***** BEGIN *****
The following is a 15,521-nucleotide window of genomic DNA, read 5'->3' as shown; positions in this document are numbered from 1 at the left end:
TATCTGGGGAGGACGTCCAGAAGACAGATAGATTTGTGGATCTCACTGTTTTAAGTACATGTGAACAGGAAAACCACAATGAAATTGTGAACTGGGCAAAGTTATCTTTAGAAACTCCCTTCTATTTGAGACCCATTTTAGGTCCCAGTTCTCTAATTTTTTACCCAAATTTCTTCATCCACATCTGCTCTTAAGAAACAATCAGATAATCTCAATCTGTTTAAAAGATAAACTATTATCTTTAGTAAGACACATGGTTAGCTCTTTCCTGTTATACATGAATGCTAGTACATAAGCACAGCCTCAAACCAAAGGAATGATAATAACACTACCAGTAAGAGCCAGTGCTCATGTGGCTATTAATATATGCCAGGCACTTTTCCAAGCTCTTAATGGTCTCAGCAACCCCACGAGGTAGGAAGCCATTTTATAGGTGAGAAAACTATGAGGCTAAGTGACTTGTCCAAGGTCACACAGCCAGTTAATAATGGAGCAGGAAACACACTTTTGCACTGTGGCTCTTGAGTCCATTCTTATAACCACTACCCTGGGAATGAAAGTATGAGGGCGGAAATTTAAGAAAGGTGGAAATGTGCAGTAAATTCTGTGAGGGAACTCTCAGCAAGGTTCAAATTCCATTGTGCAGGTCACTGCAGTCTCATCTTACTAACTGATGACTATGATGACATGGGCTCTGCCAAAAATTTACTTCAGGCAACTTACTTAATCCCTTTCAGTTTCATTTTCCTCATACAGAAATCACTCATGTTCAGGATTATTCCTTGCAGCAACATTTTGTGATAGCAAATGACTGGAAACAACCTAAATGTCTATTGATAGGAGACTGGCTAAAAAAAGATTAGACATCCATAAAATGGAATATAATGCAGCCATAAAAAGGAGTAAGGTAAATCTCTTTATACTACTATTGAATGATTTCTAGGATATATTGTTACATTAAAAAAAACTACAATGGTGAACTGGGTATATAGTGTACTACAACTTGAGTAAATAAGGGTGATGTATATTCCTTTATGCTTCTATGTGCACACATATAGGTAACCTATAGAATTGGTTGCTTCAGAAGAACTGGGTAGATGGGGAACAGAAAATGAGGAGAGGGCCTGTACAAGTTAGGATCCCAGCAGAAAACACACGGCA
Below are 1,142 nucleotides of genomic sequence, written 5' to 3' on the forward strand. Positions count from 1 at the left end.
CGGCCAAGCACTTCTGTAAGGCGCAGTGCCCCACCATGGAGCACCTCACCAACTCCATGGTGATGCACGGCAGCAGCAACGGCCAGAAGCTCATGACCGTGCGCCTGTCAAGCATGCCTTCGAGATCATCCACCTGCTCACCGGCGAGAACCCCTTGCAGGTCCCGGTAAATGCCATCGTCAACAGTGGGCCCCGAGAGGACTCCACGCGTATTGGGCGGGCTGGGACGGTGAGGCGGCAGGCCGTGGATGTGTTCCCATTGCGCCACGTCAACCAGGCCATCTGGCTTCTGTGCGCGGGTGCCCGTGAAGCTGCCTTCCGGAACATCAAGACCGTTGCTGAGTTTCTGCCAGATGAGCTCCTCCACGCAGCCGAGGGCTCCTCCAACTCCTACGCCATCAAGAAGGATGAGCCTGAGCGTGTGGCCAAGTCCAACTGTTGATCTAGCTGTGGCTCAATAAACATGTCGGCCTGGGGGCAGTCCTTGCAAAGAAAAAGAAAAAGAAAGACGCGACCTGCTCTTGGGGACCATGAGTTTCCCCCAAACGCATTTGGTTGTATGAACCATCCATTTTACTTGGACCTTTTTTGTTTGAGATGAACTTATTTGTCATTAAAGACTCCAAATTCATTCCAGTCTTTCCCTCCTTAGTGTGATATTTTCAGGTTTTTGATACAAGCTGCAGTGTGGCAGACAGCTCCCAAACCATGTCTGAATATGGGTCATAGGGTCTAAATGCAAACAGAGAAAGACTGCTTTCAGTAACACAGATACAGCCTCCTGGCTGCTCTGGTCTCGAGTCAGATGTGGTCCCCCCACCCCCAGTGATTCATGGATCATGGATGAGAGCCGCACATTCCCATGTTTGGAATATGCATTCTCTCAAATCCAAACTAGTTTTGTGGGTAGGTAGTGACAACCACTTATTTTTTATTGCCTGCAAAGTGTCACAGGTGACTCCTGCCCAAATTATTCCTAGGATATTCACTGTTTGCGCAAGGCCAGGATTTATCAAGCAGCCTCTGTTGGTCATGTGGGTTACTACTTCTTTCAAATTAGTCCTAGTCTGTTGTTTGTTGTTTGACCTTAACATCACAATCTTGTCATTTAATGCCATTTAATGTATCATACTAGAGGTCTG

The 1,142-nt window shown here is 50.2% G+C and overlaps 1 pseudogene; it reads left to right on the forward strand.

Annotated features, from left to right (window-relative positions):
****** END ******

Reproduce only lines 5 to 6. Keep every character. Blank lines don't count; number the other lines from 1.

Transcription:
The 1,142-nt window shown here is 50.2% G+C and overlaps 1 pseudogene; it reads left to right on the forward strand.

Annotated features, from left to right (window-relative positions):